Words matter – and I often reflect upon that when writing this column. In the rush to get it out, there are times when things do not come out exactly right – and I create a perception or impression that was never intended. This occurs without anyone putting restrictions on what I write – imagine how much more difficult it becomes when you are looking over your shoulder wondering whether you are saying the right words to make the judge happy. Utter nonsense.
Finally, with the idea that words matter, and communication being important, Robert Curley, the volunteer who created the District Attorney website, has now created a blog as a forum to discuss the issues raised in this column. I do not know much about blogs – or even bloggers – but I can tell you that the site can be located at DADesk.blogspot.com. If you are interested in blogging – have fun.
Please submit any questions, concerns, or comments to Susquehanna County District Attorney’s Office, P.O. Box 218, Montrose, Pennsylvania 18801 or at our website www.SusquehannaCounty-DA.org or discuss this and all articles at http://dadesk.blogspot.com/.
Q. Is it possible for bipolar disorder to first appear when you’re older?
Bipolar disorder can strike anyone at any age, but it isn’t likely to start when you are old. However, it is possible that a person could suffer from bipolar disorder for many years and not be diagnosed until late in life.
It's not known what causes bipolar disorder, but a variety of biochemical, genetic and environmental factors seem to be involved in causing and triggering bipolar episodes.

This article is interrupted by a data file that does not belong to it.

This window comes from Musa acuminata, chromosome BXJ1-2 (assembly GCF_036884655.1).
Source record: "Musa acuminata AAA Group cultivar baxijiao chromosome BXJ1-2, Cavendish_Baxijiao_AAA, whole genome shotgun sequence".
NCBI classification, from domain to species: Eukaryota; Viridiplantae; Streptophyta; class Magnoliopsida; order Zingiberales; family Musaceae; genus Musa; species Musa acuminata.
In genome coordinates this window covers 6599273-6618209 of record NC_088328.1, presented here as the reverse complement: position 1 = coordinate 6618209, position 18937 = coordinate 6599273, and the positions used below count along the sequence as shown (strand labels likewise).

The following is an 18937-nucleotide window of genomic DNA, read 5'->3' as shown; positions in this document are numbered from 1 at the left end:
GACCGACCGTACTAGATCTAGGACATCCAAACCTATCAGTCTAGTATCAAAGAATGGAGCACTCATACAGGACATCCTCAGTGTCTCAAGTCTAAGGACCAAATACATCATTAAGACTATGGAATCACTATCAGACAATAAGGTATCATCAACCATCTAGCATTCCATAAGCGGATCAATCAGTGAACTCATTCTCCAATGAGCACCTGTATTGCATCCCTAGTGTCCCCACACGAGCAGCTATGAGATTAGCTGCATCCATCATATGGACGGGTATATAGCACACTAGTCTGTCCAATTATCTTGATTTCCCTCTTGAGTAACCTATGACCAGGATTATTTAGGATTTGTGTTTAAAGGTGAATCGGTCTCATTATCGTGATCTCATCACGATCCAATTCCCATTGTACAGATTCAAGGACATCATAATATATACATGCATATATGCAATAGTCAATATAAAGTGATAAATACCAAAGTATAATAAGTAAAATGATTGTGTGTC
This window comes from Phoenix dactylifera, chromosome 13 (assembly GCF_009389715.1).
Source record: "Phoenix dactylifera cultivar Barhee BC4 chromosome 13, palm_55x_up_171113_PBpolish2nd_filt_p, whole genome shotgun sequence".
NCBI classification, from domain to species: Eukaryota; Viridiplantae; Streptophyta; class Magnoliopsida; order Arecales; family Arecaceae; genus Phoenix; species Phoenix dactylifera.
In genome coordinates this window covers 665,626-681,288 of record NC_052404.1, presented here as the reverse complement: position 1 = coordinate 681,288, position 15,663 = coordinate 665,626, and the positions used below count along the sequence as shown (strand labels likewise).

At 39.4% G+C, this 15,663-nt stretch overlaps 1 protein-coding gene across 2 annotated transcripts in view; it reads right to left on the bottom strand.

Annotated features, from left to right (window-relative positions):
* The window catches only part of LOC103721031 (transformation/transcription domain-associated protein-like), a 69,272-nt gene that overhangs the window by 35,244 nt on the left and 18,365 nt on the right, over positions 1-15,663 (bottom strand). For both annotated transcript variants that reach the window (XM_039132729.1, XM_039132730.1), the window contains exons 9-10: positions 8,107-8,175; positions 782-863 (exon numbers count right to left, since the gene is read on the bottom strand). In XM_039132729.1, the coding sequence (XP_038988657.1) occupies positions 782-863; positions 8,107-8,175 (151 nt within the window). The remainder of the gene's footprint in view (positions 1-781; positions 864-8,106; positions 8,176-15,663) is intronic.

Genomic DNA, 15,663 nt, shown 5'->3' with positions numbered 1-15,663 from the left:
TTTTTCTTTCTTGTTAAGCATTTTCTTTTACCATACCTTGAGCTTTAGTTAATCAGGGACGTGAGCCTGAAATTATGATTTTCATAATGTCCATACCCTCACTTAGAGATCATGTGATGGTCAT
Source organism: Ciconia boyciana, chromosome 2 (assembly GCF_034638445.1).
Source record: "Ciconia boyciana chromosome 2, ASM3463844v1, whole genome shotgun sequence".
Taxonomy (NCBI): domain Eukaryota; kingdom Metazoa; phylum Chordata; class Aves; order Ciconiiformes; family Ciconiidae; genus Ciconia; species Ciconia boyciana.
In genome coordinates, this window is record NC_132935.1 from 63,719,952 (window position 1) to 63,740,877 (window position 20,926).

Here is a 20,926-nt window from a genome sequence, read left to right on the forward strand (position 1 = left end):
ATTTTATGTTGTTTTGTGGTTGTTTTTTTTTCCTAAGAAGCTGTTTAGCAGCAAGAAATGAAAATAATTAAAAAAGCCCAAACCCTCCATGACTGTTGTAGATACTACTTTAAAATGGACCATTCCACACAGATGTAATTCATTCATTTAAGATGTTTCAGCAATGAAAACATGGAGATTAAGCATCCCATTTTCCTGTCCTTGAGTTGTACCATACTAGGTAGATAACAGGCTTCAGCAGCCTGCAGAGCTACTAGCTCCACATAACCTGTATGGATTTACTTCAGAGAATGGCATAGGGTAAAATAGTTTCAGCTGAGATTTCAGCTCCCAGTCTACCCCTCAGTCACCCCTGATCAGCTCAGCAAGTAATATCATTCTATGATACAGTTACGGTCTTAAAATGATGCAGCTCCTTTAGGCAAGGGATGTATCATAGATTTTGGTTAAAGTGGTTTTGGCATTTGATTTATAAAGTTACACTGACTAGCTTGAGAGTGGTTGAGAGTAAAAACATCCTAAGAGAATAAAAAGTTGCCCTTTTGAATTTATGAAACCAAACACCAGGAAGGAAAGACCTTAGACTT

Bipolar disorder – also called manic-depressive illness – causes extreme mood swings. When people with bipolar disorder are happy and energetic, they are in the mania phase of the illness. When they are sad and listless, they are in the depression phase.
The shifts from mania to depression and back again can occur quickly. The deep mood swings of bipolar disorder may last for weeks or months. Often, there are periods of normal mood in between.
Sometimes, severe episodes of mania or depression include symptoms of psychosis such as hallucinations. Some people with bipolar disorder become suicidal.
The cause of bipolar disorder is not known. A variety of forces seem to be involved in bipolar disorder. Some studies indicate that people with bipolar disorder have physical changes in their brains. And researchers are trying to find genes that may be involved in the condition.